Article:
Since the early 2000s, the weight of a 0.5 litre bottle has been reduced by half, possibly pushing acceptance limits for most consumers. Technological enhancements have enabled cost-reduction and contributed to positive environmental impact. Many assume that lighter weight only has positive benefits, but a recent study by PTI shows that while these bottles can meet consumer expectations for convenience and price, they might not minimise the carbon footprint.
The study found a wide variation in performance, weight and recyclability in the bottles it examined. It discovered that lighter weight, design and label choices have an impact on post-consumer recovery. The decisions made during the design phase not only have to meet physical performance requirements, but also should not negatively impact current recycling systems.
While weight reduction results in a lower carbon footprint, it was found that ultra-lightweight bottles can negatively impact the effectiveness of post-consumer package waste sorting and recycling systems.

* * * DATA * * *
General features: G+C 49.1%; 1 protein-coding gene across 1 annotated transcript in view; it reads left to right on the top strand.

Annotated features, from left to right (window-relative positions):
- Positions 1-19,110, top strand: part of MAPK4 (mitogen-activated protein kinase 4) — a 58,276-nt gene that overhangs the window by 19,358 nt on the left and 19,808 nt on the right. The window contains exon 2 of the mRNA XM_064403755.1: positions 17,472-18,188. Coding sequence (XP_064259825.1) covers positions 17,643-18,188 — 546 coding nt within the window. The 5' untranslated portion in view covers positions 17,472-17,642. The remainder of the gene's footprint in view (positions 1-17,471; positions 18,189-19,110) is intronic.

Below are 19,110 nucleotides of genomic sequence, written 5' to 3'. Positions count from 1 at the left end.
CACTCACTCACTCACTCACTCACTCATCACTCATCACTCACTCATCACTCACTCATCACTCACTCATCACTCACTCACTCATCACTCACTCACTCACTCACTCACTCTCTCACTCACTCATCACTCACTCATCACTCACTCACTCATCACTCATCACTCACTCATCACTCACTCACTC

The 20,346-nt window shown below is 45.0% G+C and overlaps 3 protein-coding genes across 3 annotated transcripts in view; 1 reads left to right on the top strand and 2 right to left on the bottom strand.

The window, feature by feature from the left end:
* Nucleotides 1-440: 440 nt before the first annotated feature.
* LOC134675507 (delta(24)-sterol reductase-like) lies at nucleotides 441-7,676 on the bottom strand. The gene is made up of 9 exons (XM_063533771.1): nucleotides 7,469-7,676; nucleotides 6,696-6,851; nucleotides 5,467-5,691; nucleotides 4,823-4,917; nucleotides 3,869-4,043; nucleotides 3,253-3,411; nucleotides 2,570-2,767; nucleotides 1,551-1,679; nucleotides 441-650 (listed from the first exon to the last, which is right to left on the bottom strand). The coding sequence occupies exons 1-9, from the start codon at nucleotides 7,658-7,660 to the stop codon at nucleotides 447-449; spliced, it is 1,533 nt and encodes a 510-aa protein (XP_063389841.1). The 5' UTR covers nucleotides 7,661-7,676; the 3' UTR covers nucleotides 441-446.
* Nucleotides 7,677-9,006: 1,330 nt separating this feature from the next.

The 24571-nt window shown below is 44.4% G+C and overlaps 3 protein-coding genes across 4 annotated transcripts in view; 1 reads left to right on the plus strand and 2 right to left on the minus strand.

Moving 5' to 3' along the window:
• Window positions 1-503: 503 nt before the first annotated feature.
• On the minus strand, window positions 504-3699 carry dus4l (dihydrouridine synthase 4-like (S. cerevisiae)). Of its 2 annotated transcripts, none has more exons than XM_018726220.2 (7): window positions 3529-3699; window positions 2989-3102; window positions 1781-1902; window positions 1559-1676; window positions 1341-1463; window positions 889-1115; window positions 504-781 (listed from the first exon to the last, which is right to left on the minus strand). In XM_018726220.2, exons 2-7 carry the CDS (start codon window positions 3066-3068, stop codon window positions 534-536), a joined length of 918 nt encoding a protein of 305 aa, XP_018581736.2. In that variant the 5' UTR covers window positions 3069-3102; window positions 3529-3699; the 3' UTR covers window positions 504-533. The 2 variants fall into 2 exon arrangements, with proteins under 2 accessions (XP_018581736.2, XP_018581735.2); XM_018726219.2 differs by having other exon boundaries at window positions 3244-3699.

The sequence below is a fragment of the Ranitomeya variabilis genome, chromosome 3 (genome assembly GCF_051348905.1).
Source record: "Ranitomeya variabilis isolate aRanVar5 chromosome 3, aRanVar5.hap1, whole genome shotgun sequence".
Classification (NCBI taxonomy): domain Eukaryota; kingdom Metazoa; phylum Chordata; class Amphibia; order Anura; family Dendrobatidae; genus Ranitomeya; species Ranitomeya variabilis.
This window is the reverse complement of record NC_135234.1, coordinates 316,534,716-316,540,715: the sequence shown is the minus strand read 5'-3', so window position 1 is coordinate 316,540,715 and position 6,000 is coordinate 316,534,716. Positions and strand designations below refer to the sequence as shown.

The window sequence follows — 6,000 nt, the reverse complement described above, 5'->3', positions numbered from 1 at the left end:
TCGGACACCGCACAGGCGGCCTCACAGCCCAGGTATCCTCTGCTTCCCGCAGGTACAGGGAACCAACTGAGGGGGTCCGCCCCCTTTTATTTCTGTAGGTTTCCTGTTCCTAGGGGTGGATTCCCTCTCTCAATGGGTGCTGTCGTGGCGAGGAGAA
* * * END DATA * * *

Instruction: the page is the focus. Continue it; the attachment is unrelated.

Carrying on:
The study showed that many of the samples did not factor in generally-accepted recyclability guidelines during the design process. In some scenarios, the PET package design had strong shelf presence and met the functional requirements. However, the bottle colour, label, glue or ink components had a significant impact on package recyclability.
This study therefore suggests that manufacturers need to consider more than just meeting consumer demands (lightweight, size, shelf-appealing designs, etc.) in order to ensure their PET bottle truly minimises carbon footprint.